Kidney stones are a much cited harmful side effect of taking vitamin c in larger than normal amounts. However research has shown this not to be the case 3
Vitamin C is needed in the diet to prevent scurvy. It also has a reputation for being useful in the treatment of colds and flu. The evidence to support this idea, however, is ambiguous, unless the studies are divided by dose size and dosing regime. When that is done, it is remarkable that most of the studies showing little or no effect employ quite small doses of ascorbate such as 100mg to 500mg per day. ("small" according to the vitamin C advocates) The Vitamin C foundation (1) recommends 8 grams of vitamin C every half hour in order to show an effect on the symptoms of a cold infection that is in progress.
Fred R. Klenner , a doctor in Reidsville, North Carolina reported in 1949 that 60 cases poliomyelitis yielded to vitamin C. Dr. Klenner proved that 15 of these cases were indeed poliomyelitis, by using spinal taps. He refused to do any more taps for fear of spreading the polio virus to the spinal cord.
Nobel Prize winning chemist Linus Pauling began actively promoting vitamin C in the 1960s as a means to greatly improve human health and resistance to diseases, such as influenza and cancer.
A growing minority of medical and scientific opinion continues to see vitamin C as being a low cost and beneficial way to treat infectious disease and to deal with a wide range of toxins. Medical science officially accepts the safety of ascorbate by granting it GRAS (generally recognized as safe) status. The dosage claimed to be effective in a therapeutic situation are much larger than those needed to prevent symptoms of scurvy and range from half a gram to tens of grams per day orally. Intravenously hundreds of grams may be used, and have been used on a growing number of patients.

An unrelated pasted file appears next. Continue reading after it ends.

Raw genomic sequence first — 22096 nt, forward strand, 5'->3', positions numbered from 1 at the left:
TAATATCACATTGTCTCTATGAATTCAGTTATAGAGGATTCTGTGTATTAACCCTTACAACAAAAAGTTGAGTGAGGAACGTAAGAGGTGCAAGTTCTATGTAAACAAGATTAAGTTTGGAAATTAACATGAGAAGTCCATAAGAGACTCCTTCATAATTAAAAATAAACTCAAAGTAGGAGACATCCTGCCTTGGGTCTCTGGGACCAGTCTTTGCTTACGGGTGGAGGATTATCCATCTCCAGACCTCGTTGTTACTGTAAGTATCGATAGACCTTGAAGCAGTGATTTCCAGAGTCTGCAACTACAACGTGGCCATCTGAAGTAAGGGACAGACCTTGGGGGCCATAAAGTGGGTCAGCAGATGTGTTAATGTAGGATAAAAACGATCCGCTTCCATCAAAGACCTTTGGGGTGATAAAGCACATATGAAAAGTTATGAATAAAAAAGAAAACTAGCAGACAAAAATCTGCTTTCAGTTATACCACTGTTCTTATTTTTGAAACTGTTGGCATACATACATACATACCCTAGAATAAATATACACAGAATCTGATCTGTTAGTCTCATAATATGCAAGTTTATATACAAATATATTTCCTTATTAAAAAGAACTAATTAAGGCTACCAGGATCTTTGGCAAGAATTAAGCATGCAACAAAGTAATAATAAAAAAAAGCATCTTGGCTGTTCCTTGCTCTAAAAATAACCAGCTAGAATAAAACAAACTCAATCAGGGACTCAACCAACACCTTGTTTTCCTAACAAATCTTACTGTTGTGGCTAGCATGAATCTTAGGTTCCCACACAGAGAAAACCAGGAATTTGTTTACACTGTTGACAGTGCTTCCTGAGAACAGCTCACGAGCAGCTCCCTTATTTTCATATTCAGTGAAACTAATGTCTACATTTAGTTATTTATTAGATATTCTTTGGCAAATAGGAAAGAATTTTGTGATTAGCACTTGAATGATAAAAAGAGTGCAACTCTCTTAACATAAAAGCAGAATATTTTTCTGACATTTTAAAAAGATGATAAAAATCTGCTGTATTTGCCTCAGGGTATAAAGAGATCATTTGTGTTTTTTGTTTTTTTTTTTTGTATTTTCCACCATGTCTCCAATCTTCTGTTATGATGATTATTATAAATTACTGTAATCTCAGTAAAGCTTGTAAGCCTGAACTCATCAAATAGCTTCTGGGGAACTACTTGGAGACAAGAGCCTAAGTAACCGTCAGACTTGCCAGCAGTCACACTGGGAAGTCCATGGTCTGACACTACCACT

A meta-study into the published research on effectiveness of ascorbic acid in the treatment of infectious disease and toxins was conducted, in 2002, by Thomas Levy, Medical Director of the Colorado Integrative Medical Center in Denver. It claimed that overwhelming scientific evidence exists for its therapeutic role.
Many vitamin C advocates hold that the wider adoption of vitamin C for therapeutic use is hindered by the fact that it cannot now be patented, meaning that pharmaceutical companies will be unwilling to fund research or promotion of a substance in which they stand to make little profit and which will compete with some of their own patented medicines.
- Thomas Levy (September 2002), Vitamin C, Infectious Diseases, and Toxins, Xlibris Corporation (Paperback). ISBN 1401069630 (Note: Xlibris is a print on demand self-publishing house.)
- Hickey, Steve & Roberts, Hilary; (May, 2004), Ascorbate: The Science of Vitamin C, Lulu Press, Inc. ISBN 1411607244 (Note: Lulu is a print on demand self-publishing house.)
1 Combs GF. The Vitamins, Fundamental Aspects in Nutrition and Health. 2nd ed. San Diego, CA: Academic Press, 2001:245-272.
2 British pharmacology professors debate with the US National Institutes of Health over the optimum vitamin c dose (from PR Newswire - 6th July 2004) 
3 The Linus Pauling Institute at Oregon State University, "What About Vitamin C and Kidney Stones? "